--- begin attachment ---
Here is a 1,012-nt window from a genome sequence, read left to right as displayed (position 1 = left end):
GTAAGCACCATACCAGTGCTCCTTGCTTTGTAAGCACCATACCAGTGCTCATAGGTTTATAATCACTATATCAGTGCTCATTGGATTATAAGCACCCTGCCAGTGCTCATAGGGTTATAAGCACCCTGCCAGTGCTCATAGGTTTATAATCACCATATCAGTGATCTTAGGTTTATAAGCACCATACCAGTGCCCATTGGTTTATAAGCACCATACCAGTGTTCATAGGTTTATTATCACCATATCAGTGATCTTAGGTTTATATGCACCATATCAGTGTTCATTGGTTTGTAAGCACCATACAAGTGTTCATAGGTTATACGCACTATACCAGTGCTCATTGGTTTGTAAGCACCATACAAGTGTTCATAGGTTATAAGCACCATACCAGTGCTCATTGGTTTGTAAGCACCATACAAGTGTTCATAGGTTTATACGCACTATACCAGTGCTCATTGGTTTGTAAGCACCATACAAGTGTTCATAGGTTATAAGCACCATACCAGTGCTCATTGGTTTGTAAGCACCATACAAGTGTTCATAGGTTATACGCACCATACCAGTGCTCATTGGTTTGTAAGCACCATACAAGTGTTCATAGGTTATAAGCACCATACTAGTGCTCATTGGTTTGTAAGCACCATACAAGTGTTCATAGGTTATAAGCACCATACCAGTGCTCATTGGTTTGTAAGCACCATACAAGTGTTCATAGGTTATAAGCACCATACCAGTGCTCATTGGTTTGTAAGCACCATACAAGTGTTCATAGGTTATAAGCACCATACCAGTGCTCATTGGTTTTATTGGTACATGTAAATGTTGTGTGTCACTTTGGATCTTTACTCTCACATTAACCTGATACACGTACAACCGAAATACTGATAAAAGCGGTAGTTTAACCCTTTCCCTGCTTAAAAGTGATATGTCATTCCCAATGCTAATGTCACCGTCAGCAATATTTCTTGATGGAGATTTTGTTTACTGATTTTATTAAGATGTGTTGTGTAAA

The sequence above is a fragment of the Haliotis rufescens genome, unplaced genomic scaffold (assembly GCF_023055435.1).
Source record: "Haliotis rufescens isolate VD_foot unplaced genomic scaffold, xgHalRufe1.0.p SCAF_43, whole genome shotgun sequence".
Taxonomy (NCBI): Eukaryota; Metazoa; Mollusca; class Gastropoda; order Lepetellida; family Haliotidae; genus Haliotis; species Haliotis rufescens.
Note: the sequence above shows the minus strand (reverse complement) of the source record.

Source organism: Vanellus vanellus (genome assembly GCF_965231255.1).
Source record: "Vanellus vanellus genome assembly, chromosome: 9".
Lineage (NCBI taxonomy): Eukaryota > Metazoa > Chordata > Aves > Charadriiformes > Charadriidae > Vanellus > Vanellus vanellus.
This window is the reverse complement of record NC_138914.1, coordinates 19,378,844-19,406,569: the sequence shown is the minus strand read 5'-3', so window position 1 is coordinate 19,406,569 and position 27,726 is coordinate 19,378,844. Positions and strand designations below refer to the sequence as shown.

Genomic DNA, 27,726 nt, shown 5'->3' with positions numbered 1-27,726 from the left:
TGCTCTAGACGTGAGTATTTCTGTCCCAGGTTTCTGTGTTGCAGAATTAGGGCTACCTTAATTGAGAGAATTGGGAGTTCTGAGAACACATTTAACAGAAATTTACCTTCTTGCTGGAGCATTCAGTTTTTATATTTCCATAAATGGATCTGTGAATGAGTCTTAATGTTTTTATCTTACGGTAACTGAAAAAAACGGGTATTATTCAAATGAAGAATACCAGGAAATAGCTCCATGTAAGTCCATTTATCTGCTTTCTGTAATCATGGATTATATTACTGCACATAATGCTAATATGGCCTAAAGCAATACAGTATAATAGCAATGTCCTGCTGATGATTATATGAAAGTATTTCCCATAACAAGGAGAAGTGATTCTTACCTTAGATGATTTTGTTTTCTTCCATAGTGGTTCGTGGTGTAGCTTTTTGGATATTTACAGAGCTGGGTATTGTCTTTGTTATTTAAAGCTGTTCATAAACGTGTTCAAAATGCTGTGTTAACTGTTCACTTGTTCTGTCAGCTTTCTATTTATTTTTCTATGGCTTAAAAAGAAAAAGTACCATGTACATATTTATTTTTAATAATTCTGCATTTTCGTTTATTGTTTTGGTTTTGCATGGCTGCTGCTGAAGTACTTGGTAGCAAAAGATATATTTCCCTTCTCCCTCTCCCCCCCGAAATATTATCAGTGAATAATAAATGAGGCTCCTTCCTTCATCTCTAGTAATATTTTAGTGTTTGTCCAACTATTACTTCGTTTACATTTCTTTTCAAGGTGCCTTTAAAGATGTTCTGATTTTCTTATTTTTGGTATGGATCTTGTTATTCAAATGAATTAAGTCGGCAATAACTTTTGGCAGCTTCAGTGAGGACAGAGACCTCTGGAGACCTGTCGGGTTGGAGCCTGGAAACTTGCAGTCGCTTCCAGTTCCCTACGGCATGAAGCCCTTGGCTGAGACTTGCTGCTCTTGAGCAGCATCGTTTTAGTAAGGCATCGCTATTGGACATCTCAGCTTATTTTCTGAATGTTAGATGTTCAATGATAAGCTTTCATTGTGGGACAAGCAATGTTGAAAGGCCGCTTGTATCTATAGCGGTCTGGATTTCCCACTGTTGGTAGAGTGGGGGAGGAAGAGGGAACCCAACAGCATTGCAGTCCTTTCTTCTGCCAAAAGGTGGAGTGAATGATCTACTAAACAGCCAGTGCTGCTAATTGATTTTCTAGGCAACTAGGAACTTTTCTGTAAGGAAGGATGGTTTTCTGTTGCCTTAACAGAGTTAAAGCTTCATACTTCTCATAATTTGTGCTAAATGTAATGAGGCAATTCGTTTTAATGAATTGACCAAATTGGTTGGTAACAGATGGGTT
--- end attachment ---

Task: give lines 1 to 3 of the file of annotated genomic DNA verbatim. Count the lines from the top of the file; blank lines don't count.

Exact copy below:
Here is a 1,012-nt window from a genome sequence, read left to right as displayed (position 1 = left end):
GTAAGCACCATACCAGTGCTCCTTGCTTTGTAAGCACCATACCAGTGCTCATAGGTTTATAATCACTATATCAGTGCTCATTGGATTATAAGCACCCTGCCAGTGCTCATAGGGTTATAAGCACCCTGCCAGTGCTCATAGGTTTATAATCACCATATCAGTGATCTTAGGTTTATAAGCACCATACCAGTGCCCATTGGTTTATAAGCACCATACCAGTGTTCATAGGTTTATTATCACCATATCAGTGATCTTAGGTTTATATGCACCATATCAGTGTTCATTGGTTTGTAAGCACCATACAAGTGTTCATAGGTTATACGCACTATACCAGTGCTCATTGGTTTGTAAGCACCATACAAGTGTTCATAGGTTATAAGCACCATACCAGTGCTCATTGGTTTGTAAGCACCATACAAGTGTTCATAGGTTTATACGCACTATACCAGTGCTCATTGGTTTGTAAGCACCATACAAGTGTTCATAGGTTATAAGCACCATACCAGTGCTCATTGGTTTGTAAGCACCATACAAGTGTTCATAGGTTATACGCACCATACCAGTGCTCATTGGTTTGTAAGCACCATACAAGTGTTCATAGGTTATAAGCACCATACTAGTGCTCATTGGTTTGTAAGCACCATACAAGTGTTCATAGGTTATAAGCACCATACCAGTGCTCATTGGTTTGTAAGCACCATACAAGTGTTCATAGGTTATAAGCACCATACCAGTGCTCATTGGTTTGTAAGCACCATACAAGTGTTCATAGGTTATAAGCACCATACCAGTGCTCATTGGTTTTATTGGTACATGTAAATGTTGTGTGTCACTTTGGATCTTTACTCTCACATTAACCTGATACACGTACAACCGAAATACTGATAAAAGCGGTAGTTTAACCCTTTCCCTGCTTAAAAGTGATATGTCATTCCCAATGCTAATGTCACCGTCAGCAATATTTCTTGATGGAGATTTTGTTTACTGATTTTATTAAGATGTGTTGTGTAAA

The sequence above is a fragment of the Haliotis rufescens genome, unplaced genomic scaffold (assembly GCF_023055435.1).